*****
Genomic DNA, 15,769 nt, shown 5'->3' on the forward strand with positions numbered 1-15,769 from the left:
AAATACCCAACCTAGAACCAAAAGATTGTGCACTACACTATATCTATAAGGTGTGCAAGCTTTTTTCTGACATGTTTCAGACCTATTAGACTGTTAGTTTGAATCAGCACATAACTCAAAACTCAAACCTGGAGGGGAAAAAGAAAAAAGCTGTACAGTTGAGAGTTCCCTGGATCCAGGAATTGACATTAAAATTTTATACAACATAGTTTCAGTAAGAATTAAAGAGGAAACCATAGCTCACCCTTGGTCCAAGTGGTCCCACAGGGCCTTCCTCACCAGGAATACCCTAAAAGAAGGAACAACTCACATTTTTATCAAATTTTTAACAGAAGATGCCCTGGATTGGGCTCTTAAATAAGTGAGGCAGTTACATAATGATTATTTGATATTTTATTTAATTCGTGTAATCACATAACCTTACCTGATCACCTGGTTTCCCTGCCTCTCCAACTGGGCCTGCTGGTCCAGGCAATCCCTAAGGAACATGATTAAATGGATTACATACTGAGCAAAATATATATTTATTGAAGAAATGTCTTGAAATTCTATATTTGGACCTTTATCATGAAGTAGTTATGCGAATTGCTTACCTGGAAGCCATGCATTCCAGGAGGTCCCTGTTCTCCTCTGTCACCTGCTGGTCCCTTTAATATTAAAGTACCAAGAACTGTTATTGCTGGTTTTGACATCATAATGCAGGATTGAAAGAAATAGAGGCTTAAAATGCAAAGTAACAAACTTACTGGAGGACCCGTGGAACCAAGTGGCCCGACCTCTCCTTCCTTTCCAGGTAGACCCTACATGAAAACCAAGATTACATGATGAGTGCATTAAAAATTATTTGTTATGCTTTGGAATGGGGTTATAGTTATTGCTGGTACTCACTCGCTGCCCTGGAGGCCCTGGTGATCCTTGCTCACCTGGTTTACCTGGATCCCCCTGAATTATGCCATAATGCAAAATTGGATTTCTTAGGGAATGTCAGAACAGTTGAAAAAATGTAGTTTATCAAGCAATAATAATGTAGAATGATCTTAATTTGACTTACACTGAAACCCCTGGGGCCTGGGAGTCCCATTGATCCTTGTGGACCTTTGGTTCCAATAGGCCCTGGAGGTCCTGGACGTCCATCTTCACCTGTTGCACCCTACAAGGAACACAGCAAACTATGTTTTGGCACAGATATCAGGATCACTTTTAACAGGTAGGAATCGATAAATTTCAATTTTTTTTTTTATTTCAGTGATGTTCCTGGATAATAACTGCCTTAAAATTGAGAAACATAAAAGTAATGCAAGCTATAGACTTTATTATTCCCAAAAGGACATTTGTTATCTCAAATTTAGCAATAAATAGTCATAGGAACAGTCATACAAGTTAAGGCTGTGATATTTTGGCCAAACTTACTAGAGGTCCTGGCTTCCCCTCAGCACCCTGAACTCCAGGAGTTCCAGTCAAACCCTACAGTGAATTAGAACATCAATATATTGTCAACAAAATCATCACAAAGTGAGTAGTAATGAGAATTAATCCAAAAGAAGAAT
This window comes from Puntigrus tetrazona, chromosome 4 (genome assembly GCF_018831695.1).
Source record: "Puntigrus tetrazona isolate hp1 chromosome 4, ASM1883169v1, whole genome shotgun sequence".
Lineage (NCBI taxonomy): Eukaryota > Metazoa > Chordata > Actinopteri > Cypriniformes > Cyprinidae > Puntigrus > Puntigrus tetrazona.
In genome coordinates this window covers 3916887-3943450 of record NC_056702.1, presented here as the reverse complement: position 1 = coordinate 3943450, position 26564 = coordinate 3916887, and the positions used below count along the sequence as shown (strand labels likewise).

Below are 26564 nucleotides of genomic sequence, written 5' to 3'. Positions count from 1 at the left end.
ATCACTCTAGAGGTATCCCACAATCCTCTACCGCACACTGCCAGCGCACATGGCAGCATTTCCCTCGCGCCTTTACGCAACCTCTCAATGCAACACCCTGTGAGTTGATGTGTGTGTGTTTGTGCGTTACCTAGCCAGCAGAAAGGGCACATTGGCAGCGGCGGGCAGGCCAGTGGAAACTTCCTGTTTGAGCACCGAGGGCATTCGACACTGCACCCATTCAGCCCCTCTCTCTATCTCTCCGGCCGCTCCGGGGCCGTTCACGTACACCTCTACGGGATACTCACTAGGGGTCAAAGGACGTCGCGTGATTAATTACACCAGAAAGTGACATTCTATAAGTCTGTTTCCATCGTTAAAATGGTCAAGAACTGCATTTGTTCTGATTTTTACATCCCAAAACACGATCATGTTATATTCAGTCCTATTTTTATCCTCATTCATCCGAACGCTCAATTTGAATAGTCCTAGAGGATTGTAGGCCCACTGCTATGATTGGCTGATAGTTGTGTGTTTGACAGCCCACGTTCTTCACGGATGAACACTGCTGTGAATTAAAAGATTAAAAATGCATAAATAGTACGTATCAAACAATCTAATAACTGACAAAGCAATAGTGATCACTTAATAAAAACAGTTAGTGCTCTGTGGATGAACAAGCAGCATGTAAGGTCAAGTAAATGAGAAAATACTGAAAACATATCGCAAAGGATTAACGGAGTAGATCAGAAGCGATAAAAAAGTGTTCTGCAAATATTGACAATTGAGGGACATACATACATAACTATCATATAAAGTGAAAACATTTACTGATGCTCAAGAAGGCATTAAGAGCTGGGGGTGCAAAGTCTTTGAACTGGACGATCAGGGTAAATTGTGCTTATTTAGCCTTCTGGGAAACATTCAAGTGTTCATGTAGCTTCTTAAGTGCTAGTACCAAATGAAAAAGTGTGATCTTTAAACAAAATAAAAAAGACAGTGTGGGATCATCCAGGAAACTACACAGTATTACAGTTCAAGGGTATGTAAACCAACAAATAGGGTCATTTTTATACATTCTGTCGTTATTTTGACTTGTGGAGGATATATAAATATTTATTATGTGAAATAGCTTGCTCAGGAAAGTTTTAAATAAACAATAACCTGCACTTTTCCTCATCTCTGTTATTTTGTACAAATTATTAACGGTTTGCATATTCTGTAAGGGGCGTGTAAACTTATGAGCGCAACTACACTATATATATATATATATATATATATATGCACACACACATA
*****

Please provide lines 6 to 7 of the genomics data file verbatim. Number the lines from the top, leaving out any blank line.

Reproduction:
In genome coordinates this window covers 3916887-3943450 of record NC_056702.1, presented here as the reverse complement: position 1 = coordinate 3943450, position 26564 = coordinate 3916887, and the positions used below count along the sequence as shown (strand labels likewise).

Below are 26564 nucleotides of genomic sequence, written 5' to 3'. Positions count from 1 at the left end.